The Pulse

    Photo: Illustration by Jonathan Carlson

Essential Oil

In a 2005 study at the Monell Chemical Senses Center, in Philadelphia, researchers analyzing extra virgin olive oils found tiny amounts of a new drug, oleocanthal, an anti-inflammatory from the same chemical family as ibuprofen. But before you toss out the Advil, know that you'll need to drink a half-liter of olio d'oliva to equal the pain relief found in two pills of regular-strength ibuprofen.

Express Train
by Chris Carmichael
(Booster Rocket)

Walking through the training area of my Performance Center in Aspen recently, I noticed cones, boxes, painted lines, and low walls everywhere—the place looked like a construction zone. The lab director, Riggs Klika, who's been helping slalom snowboarder Chris Klug prepare for the 2006 Winter Olympics, caught me scanning the room.

"Plyometrics," he explained. "Watch out for Klug—he's more powerful and agile than ever."

Plyometrics—hops, jumps, and other exercises that require sudden bursts of power—takes a solid base of strength and endurance training and adds a turbocharger to it while also fine-tuning balance. In other words, incorporating plyometrics into your workout will condition you for the dynamic demands of your sport, the kind that ordinary training can't prepare you for.

Zigzag Drill: Tape two parallel 20-foot lines on the floor, 27 inches apart. Balance on your right foot on the left line and hop diagonally to the right line, then immediately back to the left, and so on, to the end. Turn around and zigzag back, this time on your left foot. Repeat five times. Rest one minute between cycles.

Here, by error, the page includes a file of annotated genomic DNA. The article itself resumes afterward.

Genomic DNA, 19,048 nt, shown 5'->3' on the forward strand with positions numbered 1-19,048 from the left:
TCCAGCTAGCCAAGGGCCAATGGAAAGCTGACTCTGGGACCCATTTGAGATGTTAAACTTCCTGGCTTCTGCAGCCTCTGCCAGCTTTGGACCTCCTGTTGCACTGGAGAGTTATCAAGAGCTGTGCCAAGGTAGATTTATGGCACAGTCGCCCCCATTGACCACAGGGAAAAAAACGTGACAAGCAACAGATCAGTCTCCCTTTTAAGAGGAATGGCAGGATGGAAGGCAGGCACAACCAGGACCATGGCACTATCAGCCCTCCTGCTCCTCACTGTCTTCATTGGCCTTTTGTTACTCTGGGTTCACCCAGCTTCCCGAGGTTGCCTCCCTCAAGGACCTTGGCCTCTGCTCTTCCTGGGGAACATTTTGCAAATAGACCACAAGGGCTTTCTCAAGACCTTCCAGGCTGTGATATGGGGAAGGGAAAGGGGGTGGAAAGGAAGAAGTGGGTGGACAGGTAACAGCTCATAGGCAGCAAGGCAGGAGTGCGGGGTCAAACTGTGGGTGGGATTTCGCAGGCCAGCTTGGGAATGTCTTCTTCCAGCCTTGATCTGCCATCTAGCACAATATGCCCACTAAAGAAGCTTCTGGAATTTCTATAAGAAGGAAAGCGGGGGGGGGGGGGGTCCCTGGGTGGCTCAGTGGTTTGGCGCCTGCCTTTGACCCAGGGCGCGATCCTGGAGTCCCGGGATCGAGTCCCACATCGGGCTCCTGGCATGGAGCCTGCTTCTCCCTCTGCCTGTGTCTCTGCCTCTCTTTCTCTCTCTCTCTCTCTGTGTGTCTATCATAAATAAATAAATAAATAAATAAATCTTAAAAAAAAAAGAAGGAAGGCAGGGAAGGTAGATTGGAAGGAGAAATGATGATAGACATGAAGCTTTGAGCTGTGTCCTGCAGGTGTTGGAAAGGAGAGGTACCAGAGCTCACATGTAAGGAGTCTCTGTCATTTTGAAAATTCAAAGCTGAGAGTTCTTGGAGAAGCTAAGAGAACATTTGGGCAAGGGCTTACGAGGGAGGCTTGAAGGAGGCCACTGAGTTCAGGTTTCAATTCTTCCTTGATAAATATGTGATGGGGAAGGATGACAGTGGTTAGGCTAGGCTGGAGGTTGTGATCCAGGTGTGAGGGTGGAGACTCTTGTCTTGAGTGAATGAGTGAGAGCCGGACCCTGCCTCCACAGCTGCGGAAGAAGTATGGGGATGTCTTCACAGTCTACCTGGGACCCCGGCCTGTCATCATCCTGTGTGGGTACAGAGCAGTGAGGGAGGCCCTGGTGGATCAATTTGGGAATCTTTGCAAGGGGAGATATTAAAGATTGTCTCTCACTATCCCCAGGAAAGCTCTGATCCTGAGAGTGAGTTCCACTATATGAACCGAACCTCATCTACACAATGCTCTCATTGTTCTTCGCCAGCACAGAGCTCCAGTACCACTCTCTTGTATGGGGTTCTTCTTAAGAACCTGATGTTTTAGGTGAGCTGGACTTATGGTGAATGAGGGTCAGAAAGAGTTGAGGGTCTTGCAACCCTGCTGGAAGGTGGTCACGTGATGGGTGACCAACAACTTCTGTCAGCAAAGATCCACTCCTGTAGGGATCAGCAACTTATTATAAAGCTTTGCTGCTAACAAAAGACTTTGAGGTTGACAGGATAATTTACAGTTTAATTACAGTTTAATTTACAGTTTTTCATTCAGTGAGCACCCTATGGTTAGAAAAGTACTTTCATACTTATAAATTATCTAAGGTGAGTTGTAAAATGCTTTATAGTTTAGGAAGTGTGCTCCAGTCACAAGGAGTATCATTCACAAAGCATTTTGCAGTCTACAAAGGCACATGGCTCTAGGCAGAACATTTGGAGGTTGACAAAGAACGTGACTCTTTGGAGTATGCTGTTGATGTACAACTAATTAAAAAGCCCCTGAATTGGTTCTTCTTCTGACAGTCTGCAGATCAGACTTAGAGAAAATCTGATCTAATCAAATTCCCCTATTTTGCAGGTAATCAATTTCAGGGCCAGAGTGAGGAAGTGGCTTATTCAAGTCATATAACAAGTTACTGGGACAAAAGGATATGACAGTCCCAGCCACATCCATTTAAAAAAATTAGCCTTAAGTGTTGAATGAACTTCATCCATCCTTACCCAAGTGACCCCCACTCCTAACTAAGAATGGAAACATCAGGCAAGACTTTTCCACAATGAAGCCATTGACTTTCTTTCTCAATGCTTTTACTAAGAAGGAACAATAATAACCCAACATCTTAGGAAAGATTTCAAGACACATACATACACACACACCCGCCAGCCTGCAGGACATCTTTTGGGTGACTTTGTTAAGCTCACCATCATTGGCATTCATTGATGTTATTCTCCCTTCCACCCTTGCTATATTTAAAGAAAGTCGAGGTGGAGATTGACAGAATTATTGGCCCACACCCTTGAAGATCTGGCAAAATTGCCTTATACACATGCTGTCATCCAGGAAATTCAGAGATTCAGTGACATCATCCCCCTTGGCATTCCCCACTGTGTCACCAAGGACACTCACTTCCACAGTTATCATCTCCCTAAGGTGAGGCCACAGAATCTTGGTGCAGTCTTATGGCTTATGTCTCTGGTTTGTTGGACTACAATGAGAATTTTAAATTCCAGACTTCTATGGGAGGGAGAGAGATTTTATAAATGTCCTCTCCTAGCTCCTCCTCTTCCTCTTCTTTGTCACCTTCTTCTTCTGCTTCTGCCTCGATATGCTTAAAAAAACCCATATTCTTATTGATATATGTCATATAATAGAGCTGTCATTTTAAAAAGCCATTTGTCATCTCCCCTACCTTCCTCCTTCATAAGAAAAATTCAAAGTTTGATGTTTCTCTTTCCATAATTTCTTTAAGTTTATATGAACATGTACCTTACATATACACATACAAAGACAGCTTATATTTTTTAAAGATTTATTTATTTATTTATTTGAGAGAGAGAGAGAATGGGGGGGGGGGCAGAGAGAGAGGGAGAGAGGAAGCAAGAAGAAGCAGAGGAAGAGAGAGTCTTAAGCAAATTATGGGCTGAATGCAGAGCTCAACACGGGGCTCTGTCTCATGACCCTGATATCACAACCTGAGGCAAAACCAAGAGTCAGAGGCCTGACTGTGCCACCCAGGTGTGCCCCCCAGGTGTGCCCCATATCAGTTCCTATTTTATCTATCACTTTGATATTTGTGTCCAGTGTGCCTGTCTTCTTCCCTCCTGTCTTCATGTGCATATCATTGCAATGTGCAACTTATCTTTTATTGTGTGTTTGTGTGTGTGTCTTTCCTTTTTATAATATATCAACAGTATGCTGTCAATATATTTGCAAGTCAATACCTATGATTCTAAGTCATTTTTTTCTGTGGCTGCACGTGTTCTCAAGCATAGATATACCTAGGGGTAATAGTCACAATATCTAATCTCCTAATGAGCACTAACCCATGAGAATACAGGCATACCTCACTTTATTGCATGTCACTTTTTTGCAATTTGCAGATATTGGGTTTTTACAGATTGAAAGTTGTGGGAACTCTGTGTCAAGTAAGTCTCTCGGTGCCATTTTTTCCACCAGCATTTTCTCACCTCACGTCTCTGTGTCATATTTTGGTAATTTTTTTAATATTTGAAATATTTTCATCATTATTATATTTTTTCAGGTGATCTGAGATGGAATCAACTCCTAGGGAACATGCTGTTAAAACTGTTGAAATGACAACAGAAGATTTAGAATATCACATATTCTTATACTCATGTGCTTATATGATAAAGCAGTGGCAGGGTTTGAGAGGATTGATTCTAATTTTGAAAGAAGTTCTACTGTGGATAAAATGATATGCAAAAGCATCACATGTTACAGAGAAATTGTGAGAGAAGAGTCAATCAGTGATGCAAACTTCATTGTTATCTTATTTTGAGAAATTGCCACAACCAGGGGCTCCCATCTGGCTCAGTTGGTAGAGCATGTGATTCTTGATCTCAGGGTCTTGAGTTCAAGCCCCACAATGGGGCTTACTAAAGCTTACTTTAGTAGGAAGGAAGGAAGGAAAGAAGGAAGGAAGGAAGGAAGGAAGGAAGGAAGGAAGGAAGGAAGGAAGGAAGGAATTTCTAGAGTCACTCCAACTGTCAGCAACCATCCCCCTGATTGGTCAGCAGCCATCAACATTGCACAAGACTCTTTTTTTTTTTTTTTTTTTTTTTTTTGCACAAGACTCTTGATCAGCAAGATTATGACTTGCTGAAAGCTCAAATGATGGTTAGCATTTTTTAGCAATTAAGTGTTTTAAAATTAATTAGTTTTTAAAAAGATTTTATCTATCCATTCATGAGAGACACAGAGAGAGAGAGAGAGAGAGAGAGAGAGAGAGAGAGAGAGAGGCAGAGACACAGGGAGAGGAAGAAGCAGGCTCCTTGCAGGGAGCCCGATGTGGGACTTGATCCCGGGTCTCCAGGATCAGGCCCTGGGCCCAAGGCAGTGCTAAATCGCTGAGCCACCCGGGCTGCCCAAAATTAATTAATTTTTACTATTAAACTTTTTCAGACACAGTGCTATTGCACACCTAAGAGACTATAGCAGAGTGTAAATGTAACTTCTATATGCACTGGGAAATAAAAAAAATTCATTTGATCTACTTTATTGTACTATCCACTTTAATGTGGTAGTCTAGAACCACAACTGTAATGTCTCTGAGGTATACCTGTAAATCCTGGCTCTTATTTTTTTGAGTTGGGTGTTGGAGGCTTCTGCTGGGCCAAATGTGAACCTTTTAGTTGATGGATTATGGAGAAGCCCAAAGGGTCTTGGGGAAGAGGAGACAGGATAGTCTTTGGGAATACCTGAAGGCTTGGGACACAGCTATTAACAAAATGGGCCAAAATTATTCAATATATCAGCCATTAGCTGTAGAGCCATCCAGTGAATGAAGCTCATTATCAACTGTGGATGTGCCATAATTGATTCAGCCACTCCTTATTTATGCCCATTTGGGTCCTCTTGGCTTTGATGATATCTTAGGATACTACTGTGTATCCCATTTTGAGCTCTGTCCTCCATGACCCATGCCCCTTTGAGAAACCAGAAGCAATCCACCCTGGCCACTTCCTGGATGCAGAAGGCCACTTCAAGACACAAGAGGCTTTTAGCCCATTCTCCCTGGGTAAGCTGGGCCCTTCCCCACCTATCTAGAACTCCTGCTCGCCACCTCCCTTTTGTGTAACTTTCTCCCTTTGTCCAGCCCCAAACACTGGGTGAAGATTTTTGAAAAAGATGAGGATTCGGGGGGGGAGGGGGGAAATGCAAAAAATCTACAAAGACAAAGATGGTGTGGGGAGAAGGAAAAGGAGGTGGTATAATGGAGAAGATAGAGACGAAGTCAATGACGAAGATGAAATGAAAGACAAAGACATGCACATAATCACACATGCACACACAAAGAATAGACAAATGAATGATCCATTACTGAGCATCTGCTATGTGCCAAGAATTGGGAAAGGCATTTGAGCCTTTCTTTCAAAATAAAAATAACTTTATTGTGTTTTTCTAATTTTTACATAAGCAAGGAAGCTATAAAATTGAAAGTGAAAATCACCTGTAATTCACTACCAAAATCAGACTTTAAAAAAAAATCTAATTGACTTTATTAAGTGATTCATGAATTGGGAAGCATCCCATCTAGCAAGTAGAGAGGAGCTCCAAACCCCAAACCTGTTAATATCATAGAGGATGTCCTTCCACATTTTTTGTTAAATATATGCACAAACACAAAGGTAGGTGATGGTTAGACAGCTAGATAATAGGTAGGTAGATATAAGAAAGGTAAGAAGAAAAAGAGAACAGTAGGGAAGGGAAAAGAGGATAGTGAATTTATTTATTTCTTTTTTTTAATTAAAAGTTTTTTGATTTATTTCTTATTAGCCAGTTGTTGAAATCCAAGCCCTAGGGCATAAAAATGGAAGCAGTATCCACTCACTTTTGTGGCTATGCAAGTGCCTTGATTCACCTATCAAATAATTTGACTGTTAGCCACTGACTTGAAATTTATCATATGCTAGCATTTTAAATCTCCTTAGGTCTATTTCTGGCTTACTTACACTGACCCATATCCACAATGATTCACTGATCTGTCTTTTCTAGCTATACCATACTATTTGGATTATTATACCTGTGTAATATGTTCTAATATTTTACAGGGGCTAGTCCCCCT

Standing Long Jump With Sprint: Start in a semi-squat, feet shoulder width apart. Jump forward as far as you can, land on both feet with bent knees, then immediately turn right and sprint for ten strides. Repeat immediately. After five cycles, rest one minute and complete five more, turning left after each jump.

(Buzz Factor)
Researchers at the University of Connecticut have discredited the belief that downing caffeine—a known diuretic—increases the risk of dehydration in active people. During a 2005 study, fit male subjects who exercised four times a week were split into three groups. One group knocked back a placebo, one gulped down the caffeine equivalent of 14 ounces of coffee, while the other swallowed a double dose of the energizer. The results showed no increase in urine production by any group, indicating that a caffeine boost each day won't put the active set into a liquid deficit.

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